See also:scholar and educationist, was
See also:born in Boston on the 1st of
See also:February 1825 . He graduated at Harvard in 1846, taking the highest
See also:rank in his class in all subjects; was tutor in
See also:mathematics in 1846-1848; and in 1848 was transferred to a tutorship in
See also:economy and
See also:English . After two years of study in
See also:Europe, in 1851 he succeeded
See also:Edward T . Charming as Boylston
See also:professor of rhetoric, oratory and elocution .
See also:Child studied the English drama (having edited Four Old Plays in 1848) and Germanic
See also:philology, the latter at Berlin and
See also:Gottingen during a leave of
See also:absence, 1849-18J3; and he took general editorial supervision of a large collection of the
See also:British poets, published in Boston in 1853 and following years . He edited Spenser (5 vols., Boston, 1855), and at one
See also:time planned an edition of
See also:Chaucer, but
See also:con-tented himself with a
See also:treatise, in the
See also:Memoirs of the American Academy of Arts and Sciences for 1863, entitled " Observations on the Language of Chaucer's Canterbury Tales," which did much to establish Chaucerian grammar, pronunciation and scansion as now generally understood . His largest undertaking, however,
See also:grew out of an
See also:original collection, in his British Poets series, of English and Scottish
See also:Ballads, selected and edited by himself, in eight small volumes (Boston, 1857-1858) . Thence-forward the leisure of his life—much increased by his transfer, in 1876, to the new professorship of English—was devoted to the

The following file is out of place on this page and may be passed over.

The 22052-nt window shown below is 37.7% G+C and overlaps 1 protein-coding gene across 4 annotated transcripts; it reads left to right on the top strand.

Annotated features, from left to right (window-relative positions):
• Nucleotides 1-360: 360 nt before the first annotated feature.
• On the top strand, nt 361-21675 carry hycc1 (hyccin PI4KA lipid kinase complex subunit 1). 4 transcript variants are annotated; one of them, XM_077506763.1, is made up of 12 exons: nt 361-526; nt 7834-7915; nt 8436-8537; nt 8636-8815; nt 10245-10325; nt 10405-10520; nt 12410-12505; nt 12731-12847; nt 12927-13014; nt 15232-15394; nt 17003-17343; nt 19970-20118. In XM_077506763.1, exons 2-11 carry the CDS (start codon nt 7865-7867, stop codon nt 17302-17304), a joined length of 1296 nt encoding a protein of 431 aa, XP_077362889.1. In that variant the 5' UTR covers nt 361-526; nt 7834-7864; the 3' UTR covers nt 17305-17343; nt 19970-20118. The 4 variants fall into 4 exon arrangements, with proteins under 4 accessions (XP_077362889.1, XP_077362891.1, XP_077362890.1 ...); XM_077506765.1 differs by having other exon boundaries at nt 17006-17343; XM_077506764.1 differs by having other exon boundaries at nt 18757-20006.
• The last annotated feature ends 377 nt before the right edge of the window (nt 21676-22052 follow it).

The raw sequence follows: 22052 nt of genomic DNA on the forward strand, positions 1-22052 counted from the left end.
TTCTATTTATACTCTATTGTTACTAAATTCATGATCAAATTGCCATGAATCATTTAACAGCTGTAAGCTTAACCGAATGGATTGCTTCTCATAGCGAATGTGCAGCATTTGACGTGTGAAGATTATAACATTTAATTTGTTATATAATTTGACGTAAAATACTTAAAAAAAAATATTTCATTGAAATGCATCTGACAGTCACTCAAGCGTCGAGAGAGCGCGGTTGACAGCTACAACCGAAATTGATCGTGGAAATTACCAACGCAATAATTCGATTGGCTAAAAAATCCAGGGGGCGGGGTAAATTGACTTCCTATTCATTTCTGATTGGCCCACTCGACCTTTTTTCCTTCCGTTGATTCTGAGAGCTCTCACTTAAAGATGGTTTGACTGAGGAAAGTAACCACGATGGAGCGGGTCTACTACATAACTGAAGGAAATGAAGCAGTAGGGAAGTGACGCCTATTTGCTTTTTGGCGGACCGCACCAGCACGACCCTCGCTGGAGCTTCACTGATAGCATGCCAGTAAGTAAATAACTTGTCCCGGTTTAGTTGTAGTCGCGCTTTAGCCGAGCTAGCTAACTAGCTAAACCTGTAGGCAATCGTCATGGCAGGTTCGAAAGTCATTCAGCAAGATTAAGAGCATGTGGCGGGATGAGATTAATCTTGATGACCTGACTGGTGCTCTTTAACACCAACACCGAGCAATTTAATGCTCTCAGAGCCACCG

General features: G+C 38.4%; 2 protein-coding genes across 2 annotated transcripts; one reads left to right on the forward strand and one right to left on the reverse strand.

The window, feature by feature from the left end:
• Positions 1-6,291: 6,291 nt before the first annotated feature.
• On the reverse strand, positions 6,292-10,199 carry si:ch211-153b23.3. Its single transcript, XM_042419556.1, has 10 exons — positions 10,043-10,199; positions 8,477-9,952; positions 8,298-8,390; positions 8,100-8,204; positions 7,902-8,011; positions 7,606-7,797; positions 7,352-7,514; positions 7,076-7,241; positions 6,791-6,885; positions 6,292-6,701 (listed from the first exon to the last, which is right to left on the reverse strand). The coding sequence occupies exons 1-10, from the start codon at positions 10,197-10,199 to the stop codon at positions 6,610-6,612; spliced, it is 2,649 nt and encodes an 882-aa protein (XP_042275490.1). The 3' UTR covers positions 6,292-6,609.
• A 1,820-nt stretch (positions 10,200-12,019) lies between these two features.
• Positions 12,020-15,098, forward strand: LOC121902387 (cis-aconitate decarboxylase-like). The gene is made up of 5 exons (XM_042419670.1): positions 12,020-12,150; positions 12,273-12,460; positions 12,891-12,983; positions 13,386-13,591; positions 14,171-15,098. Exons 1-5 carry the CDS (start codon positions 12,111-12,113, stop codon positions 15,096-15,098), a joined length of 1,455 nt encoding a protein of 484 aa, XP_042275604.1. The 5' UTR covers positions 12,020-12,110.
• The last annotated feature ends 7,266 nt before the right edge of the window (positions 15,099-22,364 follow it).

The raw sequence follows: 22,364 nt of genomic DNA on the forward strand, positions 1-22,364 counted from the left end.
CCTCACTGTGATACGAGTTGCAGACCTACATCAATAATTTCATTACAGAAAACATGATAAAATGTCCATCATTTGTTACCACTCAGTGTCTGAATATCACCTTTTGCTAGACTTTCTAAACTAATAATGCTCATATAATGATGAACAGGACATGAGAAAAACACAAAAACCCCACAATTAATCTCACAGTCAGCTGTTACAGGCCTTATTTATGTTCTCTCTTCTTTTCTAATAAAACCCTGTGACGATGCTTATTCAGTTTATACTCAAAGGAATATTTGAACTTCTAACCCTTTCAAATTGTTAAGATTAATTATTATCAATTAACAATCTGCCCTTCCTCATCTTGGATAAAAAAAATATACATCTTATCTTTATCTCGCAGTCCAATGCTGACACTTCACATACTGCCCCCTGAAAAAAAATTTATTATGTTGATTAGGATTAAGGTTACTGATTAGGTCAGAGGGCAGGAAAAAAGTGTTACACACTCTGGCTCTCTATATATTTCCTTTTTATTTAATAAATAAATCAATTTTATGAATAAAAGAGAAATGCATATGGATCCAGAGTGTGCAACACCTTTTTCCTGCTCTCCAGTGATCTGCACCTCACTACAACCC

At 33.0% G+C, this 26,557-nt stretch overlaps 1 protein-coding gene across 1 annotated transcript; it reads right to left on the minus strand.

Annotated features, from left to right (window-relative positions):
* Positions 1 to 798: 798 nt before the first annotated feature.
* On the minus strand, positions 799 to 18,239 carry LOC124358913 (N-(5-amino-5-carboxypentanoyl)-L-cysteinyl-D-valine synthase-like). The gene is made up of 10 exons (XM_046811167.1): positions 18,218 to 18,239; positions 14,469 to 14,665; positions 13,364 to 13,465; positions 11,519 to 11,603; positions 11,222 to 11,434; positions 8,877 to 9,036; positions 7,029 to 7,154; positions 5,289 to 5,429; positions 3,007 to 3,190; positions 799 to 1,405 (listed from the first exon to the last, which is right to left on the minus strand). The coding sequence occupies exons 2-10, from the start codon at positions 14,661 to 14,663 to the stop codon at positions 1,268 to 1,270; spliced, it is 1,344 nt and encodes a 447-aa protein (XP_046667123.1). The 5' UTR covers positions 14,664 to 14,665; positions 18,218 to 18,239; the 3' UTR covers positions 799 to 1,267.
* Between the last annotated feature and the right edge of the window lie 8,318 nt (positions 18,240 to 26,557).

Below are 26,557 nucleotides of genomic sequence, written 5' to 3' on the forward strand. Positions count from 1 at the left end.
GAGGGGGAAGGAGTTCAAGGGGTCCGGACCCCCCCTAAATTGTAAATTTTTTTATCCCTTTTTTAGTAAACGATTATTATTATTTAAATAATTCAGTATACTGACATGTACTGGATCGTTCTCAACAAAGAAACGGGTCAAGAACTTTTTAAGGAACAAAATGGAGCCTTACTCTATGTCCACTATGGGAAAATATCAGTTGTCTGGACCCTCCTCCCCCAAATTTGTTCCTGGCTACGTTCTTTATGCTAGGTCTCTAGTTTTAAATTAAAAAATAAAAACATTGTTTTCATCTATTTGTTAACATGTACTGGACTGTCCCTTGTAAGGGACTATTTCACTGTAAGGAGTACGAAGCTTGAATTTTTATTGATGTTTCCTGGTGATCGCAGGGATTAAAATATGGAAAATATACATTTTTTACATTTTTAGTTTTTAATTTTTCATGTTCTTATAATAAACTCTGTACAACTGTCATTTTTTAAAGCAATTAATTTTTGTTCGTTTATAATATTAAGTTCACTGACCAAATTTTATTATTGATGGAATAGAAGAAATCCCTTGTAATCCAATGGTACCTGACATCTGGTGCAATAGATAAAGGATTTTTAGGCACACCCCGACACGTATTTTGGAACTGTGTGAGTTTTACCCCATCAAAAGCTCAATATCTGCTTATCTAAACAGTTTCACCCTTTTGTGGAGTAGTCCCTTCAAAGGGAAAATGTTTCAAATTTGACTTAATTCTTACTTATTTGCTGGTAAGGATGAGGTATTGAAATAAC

See also:comparative study of British vernacular ballads . He ac-cumulated, in the university library, one of the largest
See also:folklore collections in existence, studied
See also:manuscript rather than printed
See also:sources, and carried his investigations into the ballads of all other tongues, meanwhile giving a sedulous but conservative
See also:hearing to popular versions still surviving . At last his final collection was published as The English and Scottish Popular Ballads, at first in ten parts (1882-1898), and then in five
See also:quarto volumes, which remain the authoritative
See also:treasury of their subject . Professor Child worked—and overworked—to the last, dying in Boston on the 1th of
See also:September 1896, having completed his task save for a general introduction and bibliography . A sympathetic
See also:sketch was prefixed to the
See also:work by his
See also:pupil and successor
See also:George L .
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